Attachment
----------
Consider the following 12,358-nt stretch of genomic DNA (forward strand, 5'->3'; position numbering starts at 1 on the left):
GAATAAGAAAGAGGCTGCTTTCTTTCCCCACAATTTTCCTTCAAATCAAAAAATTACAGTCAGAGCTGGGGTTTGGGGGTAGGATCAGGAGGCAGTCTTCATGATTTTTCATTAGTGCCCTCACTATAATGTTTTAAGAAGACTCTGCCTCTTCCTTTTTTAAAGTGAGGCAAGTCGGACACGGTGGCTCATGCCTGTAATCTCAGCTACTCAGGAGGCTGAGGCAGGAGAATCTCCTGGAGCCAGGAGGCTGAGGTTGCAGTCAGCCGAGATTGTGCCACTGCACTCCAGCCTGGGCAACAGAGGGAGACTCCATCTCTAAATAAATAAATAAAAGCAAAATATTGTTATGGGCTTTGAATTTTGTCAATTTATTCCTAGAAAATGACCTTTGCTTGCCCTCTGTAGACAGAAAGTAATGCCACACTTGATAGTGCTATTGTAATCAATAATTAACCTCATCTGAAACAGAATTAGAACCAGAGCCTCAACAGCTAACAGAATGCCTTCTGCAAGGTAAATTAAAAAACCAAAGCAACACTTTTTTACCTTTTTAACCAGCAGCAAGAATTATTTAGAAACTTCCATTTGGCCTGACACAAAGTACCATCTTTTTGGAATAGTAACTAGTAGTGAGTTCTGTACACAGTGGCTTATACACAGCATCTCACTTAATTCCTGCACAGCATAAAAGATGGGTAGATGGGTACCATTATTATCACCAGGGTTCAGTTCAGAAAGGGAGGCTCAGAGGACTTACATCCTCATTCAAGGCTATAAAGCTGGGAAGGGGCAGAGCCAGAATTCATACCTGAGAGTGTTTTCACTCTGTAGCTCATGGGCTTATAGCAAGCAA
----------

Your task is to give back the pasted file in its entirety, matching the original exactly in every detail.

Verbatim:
Consider the following 12,358-nt stretch of genomic DNA (forward strand, 5'->3'; position numbering starts at 1 on the left):
GAATAAGAAAGAGGCTGCTTTCTTTCCCCACAATTTTCCTTCAAATCAAAAAATTACAGTCAGAGCTGGGGTTTGGGGGTAGGATCAGGAGGCAGTCTTCATGATTTTTCATTAGTGCCCTCACTATAATGTTTTAAGAAGACTCTGCCTCTTCCTTTTTTAAAGTGAGGCAAGTCGGACACGGTGGCTCATGCCTGTAATCTCAGCTACTCAGGAGGCTGAGGCAGGAGAATCTCCTGGAGCCAGGAGGCTGAGGTTGCAGTCAGCCGAGATTGTGCCACTGCACTCCAGCCTGGGCAACAGAGGGAGACTCCATCTCTAAATAAATAAATAAAAGCAAAATATTGTTATGGGCTTTGAATTTTGTCAATTTATTCCTAGAAAATGACCTTTGCTTGCCCTCTGTAGACAGAAAGTAATGCCACACTTGATAGTGCTATTGTAATCAATAATTAACCTCATCTGAAACAGAATTAGAACCAGAGCCTCAACAGCTAACAGAATGCCTTCTGCAAGGTAAATTAAAAAACCAAAGCAACACTTTTTTACCTTTTTAACCAGCAGCAAGAATTATTTAGAAACTTCCATTTGGCCTGACACAAAGTACCATCTTTTTGGAATAGTAACTAGTAGTGAGTTCTGTACACAGTGGCTTATACACAGCATCTCACTTAATTCCTGCACAGCATAAAAGATGGGTAGATGGGTACCATTATTATCACCAGGGTTCAGTTCAGAAAGGGAGGCTCAGAGGACTTACATCCTCATTCAAGGCTATAAAGCTGGGAAGGGGCAGAGCCAGAATTCATACCTGAGAGTGTTTTCACTCTGTAGCTCATGGGCTTATAGCAAGCAA